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Publication Details

Title :

Insulin-Like Growth Factor Binding Protein-6 Promotes the Differentiation of Placental Mesenchymal Stem Cells into Skeletal Muscle Independent of Insulin-Like Growth Factor Receptor-1 and Insulin Receptor

Journal:

Stem Cells Int.

Impact Factor:

3.989

Authors:

Aboalola D1,2,3,4,5,6, Han VKM1,2,3,7.

Affiliations:

1 Western University, Department of Anatomy and Cell Biology, Schulich School of Medicine and Dentistry, London, Ontario, Canada.

2 Western University, Children’s Health Research Institute, London, Ontario, Canada.

3 Western University, Lawson Health Research Institute, London, Ontario, Canada.

4 King Abdullah International Medical Research Center, Jeddah, Saudi Arabia.

5 King Saud bin Abdulaziz University for Health Sciences, Jeddah, Saudi Arabia.

6 Ministry of National Guard Health Affairs, Jeddah, Saudi Arabia.

7 Western University, Department of Paediatrics, Schulich School of Medicine and Dentistry, London, Ontario, Canada.

Year of Publication:

2019

DOI:

10.1155/2019/9245938

Abstract:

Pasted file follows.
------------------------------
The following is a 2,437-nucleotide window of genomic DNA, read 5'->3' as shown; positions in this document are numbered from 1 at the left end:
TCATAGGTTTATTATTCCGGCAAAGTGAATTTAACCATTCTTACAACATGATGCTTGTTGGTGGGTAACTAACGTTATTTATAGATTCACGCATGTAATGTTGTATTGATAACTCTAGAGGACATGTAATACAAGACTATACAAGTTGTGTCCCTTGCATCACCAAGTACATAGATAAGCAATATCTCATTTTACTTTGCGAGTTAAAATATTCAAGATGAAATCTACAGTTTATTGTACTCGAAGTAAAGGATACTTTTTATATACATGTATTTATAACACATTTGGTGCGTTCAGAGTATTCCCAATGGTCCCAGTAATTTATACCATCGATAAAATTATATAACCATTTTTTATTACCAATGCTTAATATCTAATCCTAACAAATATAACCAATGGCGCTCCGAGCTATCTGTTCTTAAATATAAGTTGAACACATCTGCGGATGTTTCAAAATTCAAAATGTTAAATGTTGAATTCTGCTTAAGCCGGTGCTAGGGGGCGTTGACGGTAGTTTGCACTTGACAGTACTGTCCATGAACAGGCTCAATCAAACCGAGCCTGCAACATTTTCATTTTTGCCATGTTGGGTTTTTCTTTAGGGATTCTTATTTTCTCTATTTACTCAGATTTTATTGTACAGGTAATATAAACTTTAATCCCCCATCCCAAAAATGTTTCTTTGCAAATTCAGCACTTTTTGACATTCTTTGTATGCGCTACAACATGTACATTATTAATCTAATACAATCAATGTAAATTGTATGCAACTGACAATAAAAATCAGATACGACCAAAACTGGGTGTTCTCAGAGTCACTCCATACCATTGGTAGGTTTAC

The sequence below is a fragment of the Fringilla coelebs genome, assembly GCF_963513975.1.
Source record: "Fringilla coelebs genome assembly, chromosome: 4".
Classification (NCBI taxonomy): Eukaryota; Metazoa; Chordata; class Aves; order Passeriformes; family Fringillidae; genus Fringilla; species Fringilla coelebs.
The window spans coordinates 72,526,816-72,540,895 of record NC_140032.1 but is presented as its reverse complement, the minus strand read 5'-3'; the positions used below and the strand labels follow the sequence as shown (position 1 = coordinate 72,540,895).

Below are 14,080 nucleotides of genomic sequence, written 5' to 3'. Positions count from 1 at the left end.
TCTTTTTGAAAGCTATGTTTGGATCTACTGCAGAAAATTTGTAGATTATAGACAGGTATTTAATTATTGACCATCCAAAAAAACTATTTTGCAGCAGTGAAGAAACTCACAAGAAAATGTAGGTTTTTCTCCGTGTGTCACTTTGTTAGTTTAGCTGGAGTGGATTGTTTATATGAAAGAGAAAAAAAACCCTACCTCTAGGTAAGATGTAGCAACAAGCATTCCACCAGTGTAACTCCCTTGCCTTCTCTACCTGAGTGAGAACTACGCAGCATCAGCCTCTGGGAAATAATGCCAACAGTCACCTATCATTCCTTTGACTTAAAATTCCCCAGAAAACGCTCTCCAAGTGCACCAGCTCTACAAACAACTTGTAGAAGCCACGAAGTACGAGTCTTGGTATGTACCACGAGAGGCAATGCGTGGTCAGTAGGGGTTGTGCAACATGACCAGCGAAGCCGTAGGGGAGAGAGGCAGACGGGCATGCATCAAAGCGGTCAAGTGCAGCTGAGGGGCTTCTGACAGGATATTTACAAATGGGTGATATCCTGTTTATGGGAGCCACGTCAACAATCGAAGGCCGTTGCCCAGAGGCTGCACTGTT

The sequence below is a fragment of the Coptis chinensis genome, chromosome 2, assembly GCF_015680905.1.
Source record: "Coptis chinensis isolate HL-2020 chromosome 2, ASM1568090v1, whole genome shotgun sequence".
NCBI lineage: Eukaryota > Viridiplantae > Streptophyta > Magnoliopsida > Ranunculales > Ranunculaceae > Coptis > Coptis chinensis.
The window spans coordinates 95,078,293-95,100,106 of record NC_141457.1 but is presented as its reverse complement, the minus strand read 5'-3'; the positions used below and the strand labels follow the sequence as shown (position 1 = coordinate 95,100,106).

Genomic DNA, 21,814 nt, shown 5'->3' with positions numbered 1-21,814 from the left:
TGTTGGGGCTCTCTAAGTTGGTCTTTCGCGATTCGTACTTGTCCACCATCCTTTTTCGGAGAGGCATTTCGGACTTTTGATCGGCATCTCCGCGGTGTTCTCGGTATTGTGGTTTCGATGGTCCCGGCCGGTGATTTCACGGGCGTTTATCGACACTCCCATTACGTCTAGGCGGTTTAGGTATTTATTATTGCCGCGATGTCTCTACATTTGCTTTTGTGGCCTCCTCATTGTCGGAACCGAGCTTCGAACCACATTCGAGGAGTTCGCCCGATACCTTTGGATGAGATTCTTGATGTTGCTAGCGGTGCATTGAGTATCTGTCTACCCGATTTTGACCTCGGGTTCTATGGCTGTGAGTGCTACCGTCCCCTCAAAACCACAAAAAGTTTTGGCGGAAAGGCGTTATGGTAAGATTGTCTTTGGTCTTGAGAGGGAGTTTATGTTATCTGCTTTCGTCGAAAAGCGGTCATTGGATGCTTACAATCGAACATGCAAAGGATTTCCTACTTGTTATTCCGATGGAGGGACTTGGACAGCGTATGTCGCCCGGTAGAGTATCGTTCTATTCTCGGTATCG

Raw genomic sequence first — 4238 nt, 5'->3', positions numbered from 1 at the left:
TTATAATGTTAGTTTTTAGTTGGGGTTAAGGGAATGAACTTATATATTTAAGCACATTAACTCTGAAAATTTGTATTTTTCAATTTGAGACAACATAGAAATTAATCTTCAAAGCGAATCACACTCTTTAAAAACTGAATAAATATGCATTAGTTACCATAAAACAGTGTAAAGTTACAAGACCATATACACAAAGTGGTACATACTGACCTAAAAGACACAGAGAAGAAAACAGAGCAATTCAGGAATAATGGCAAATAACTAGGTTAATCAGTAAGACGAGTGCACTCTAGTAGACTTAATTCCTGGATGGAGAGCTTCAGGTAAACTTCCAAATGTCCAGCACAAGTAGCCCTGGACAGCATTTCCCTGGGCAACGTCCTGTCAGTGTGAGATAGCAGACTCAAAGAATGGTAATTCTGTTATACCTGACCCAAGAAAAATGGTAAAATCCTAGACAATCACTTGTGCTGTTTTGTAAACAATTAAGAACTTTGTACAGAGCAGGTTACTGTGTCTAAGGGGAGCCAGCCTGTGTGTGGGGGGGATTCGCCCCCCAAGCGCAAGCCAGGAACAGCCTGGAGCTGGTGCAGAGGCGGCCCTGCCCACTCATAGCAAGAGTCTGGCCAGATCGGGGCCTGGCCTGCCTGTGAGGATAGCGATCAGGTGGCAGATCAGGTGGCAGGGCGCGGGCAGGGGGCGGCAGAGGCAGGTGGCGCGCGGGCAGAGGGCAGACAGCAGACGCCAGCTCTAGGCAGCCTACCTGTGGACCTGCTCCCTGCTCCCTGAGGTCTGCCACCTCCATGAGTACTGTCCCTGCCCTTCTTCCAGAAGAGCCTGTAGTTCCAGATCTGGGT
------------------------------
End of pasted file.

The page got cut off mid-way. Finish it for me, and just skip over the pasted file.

As mesenchymal stem cells (MSCs) are being investigated for regenerative therapies to be used in the clinic, delineating the roles of the IGF system in MSC growth and differentiation, in vitro, is vital in developing these cellular therapies to treat degenerative diseases. Muscle differentiation is a multistep process, starting with commitment to the muscle lineage and ending with the formation of multinucleated fibers. Insulin-like growth factor binding protein-6 (IGFBP-6), relative to other IGFBPs, has high affinity for IGF-2. However, the role of IGFBP-6 in muscle development has not been clearly defined. Our previous studies showed that in vitroextracellular IGFBP-6 increased myogenesis in early stages and could enhance the muscle differentiation process in the absence of IGF-2. In this study, we identified the signal transduction mechanisms of IGFBP-6 on muscle differentiation by placental mesenchymal stem cells (PMSCs). We showed that muscle differentiation required activation of both AKT and MAPK pathways. Interestingly, we demonstrated that IGFBP-6 could compensate for IGF-2 loss and help enhance the muscle differentiation process by triggering predominantly the MAPK pathway independent of activating either IGF-1R or the insulin receptor (IR). These findings indicate the complex interactions between IGFBP-6 and IGFs in PMSC differentiation into the skeletal muscle and that the IGF signaling axis, specifically involving IGFBP-6, is important in muscle differentiation. Moreover, although the major role of IGFBP-6 is IGF-2 inhibition, it is not necessarily the case that IGFBP-6 is the main modulator of IGF-2.